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Learning about our ancestors: MyHeritage vs 23andMe vs AncestryDNA – Battle of the Titans 2020

Three of the World’s Top Ancestry Tests: How Do They Compare?

MyHeritage, 23andMe, and AncestryDNA are among the world’s most well-known and successful commercial DNA testing companies. If you’re thinking about getting an ancestry test, you should probably be considering one or more of these options.

But which one is right for you? It all depends on what you’re looking for.

They’re all excellent choices, and each has unique features and advantages. I’ve had my DNA tested by all three, so I’m in a good position to give you a side-by-side comparison. Speaking from my own personal experience as well as drawing on the extensive research I’ve done on each company, I’ll try to help you select the ideal test given your personal interests and budget.

DNA Test Kits: What You Get and How It Works

Sample Collection and Submission: What All Three Have in Common

  1. Register
    Once you’ve ordered and received your test kit, you go to the company’s website, create an account, and enter the unique code that comes with your kit.
  2. Donate Your Sample
    Follow the instructions in your test kit to prepare your DNA sample. (Don’t eat or drink anything for at least 30 minutes beforehand.) Then mail it in.
  3. Wait for Your Results
    You should receive emails confirming that the company has received your sample and telling you how their analysis is coming along.
  4. Receive Your Report
    They’ll alert you via email when your ancestry report is ready. Then, you just log onto the website to view the report. You can also see it on the company’s mobile app (which all three have).

What Are the Differences?

  1. Sample Submission
    23andMe and AncestryDNA collect your DNA sample via your saliva ( i.e., you spit into a tube), whereas MyHeritage collects it via a cheek swab.
  2. Postage
    23andMe and AncestryDNA prepay the return postage for your DNA sample. MyHeritage doesn’t, so you have to either guess at the mailing cost or take your sample to the post office.
  3. Wait Time

MyHeritage and 23andMe promise results within three to four weeks. My own results came in a little over a week for 23andMe, a little more than two weeks for MyHeritage.

AncestryDNA says their results will take six to eight weeks, but I got mine in a little over two weeks (i.e., about the same amount of time as MyHeritage).

5 of the Biggest Differences Between MyHeritage, 23andMe, and AncestryDNA

1) Extra Offerings

In addition to their well-known ancestry tests, each of these companies also has extra features that can provide insight into your personal background.

For example, MyHeritage and AncestryDNA are owned by two of the world’s biggest genealogy companies. If you subscribe to either of their genealogy services, you can build a big family tree on their websites. They will also pull from literally billions of historical records that help bring your familial past to life. You can discover even more family members with the DNA test.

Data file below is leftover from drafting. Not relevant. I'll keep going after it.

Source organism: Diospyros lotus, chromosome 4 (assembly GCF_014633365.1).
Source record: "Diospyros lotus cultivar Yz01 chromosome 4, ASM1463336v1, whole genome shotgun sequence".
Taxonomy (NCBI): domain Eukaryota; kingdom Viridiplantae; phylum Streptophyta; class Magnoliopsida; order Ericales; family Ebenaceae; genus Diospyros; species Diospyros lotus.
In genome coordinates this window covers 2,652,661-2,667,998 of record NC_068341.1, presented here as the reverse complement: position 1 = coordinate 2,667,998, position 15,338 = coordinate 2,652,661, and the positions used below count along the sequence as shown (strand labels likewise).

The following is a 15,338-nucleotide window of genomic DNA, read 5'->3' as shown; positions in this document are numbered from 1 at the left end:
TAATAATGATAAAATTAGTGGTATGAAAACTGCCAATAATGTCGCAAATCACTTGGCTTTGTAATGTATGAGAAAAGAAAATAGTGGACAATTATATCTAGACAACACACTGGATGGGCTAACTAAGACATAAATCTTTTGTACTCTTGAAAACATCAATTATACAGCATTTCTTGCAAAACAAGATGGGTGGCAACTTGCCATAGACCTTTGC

23andMe recently started offering a family tree builder, but they do not have the archival database of genealogical records (e.g., marriage, death, and birth certificates, etc.) that the other companies do. Where 23andMe stands out is with its DNA-based health report that you can add on to an ancestry test (you cannot purchase the health report by itself). This will provide insight into whether you are genetically predisposed to – or a carrier of – certain health conditions.

AncestryDNA and MyHeritage both recently started offering health reports in addition to their ancestry reports and genealogy services. However, the respective health offerings are still new and quite limited compared to 23andMe.

2) Ancestry Focus

Genealogy aside, the ancestry information that 23andMe provides is a lot more rich and detailed than what you’d receive from the other two companies.

For example, your 23andMe report includes:

The story of your maternal and paternal lineages going back tens of thousands of years.

This shows how you’ve descended through various haplogroups from the common ancestors of all people living today.

Insights into your Neanderthal heritage and how this may be reflected in your physical traits, such as your height, what type of hair you have on your head, and your body hair.

Discussions of the genetic traits that are typical of your DNA family (i.e., other 23andMe customers who are related to you) in comparison to the general population, such as your ability to wiggle your ears or your tendency to sweat while sleeping.